After securing and collecting all our donations, we had to drive about 50 miles back to setup lunch. It’s a good thing Nick and I got all the things we got, cause we were running low on snacks, sunblock, chalk, and the riders were hungry. The water van told us to setup the next water stop after lunch since the first and last groups were really far from each other. At that stop, I gathered a bunch of rocks and wrote 4KSF13 on the dirt ground with a bicycle underneath it.

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A big thanks to Patti, Mike, and Jan for being such wonderful hosts to our entire team. We really appreciate all the hospitality and willingness to help with putting our bikes away, doing laundry, preparing dinner for us, having the Fallon community involved with our 4K cause. We actually met up with Jan’s son Nathan at Walgreen and he donated a couple things to the 4K. They want to make 4K team San Fran’s arrival in Fallon a traditional event, getting the community involved, and having a fundraiser for our cause. If any of you are thinking about doing the 4K next year and are placed in team San Fran, call Patti. She’ll be more than willing to help out with anything related to 4K. She even wrote an article for the paper about the 4K. We really appreciate all the help and can’t thank you enough for everything you’ve done for us.

Also, thanks to Rachael for cutting my hair before prom night. You’re the best!
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Team San Fran 2013.

 

 

 

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Austin, NV

Day 60: Eureka, NV to Austin, NV
Total Mileage: 70 miles

Today’s ride was in dedication to two of the greatest people in the entire world, Valerie and Marylou, my sisters. Thanks for all of the support and love during my 4K journey. See you guys soon!

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It’s weird to think that we only have 10 more riding days left till we reach San Francisco. As a team, we’ve all gone through so much, endured a ton of hardships, and celebrated together. If it weren’t for the support of my other team members, I wouldn’t have made it this far. They’ve made this experience the best time I’ve ever had, and I am eternally grateful to be graced with their presence on a daily basis.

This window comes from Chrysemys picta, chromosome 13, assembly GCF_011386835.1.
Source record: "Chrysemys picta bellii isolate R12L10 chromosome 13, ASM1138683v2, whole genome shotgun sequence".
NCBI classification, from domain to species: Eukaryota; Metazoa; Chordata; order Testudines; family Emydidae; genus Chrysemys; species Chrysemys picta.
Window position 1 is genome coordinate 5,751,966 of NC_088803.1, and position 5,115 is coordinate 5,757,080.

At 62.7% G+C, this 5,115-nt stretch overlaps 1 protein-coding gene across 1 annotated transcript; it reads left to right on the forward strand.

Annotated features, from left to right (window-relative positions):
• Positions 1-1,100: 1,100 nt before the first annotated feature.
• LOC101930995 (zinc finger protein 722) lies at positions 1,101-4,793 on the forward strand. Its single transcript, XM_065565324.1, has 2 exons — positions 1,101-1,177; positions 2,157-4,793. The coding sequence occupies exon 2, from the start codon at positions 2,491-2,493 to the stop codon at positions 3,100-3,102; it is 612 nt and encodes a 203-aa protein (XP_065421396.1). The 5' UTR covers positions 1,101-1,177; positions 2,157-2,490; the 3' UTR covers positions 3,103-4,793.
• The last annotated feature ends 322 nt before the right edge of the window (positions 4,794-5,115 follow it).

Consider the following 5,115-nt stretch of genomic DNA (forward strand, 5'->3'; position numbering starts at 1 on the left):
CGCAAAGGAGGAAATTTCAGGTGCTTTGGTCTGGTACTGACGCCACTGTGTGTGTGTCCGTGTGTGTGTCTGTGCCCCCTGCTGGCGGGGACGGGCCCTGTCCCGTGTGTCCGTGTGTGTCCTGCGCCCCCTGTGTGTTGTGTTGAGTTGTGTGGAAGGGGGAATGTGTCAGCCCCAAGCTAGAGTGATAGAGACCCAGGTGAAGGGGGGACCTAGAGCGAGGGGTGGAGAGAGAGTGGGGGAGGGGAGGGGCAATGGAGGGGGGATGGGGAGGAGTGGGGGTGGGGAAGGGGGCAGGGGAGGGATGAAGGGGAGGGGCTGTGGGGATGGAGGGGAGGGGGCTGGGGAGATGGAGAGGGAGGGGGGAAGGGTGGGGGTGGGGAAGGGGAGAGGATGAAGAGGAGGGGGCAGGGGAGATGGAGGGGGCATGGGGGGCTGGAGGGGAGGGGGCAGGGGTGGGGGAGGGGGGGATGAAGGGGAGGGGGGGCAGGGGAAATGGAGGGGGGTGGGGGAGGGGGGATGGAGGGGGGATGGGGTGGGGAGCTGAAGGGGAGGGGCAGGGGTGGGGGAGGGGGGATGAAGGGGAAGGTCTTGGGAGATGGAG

Today I rode with Lauren, Kevin, Danny, and Caroline and we were team FDR. Ali’s theme was based off of political leaders during WWII. Same old Nevada terrain the entire way to Austin, it’s what we expected. The struggle today was finding the host van keys. After all the groups left, we get a GroupMe text from Kat asking where the keys are. Seven miles into our ride, Lauren realizes the keys are in her back jersey pocket. The water van had to turn around from the first water stop, pick up the key from Lauren, drive back to the host to deliver the key, and drive back to the first water stop.

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The ride into lunch was pretty tough because of the strong headwinds and crosswinds. We’re all saying Nevada is the new Kansas, cause we experienced hot weather with strong winds. The only difference between the two was the climbs. The last descent into Austin was scary for me. After a significant last climb, we knew it was all downhill into Austin. I was intimidated by the downhill cause of the sharp switchbacks with no rail guards. Normally I don’t brake a lot, but I kept my hands real close to my brakes going down that hill. Liberating that we didn’t have to climb anymore, but terrifying in the sense that we could get hurt going down this hill if we fall. Better safe than sorry!

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We got to Austin and saw our tents set up right in the middle of a baseball field. The grass was so soft, I didn’t think my sleeping pad would be necessary for the night, but I set it up anyway. Casey and I have become fond in collecting car plates of the states we cycle through. We haven’t found any Nevada ones yet, so we decided to check out a junkyard that was less than a mile from our host. We lucked out cause we found a shed with literally every single car plate from every single state. The junkyard even had extra car plates tucked away in a corner, which is where we found Nevada and several other states we needed plates from.

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After our donated pizza dinner, we headed off to natural hot springs about 13 miles from the host. 4K alumni got in contact with Michael about the spot, urging him to send the team there cause it was one of the highlights of their trip. We drove down 50 and reached an unpaved, long stretch of gravel road. For about 2 miles, we’re traveling on this road, trying to figure out where the springs were. We pull up to a spot where an RV is parked and lo and behold, the hot springs were there. A great way to end the night, especially with great people. “Spencer Hot Springs consists of a series of pools, each one conveniently separated by enough landscape to provide privacy. The best may be the stone-lined pool on a rise with a commanding view of the Big Smokey Valley, the Toiyabe Range to the west and the Toquima Range to the east.
The pool sits just below the source of the spring, which fills the pool from a short length of pipe.” (http://www.allaroundnevada.com/spencer-hot-springs/)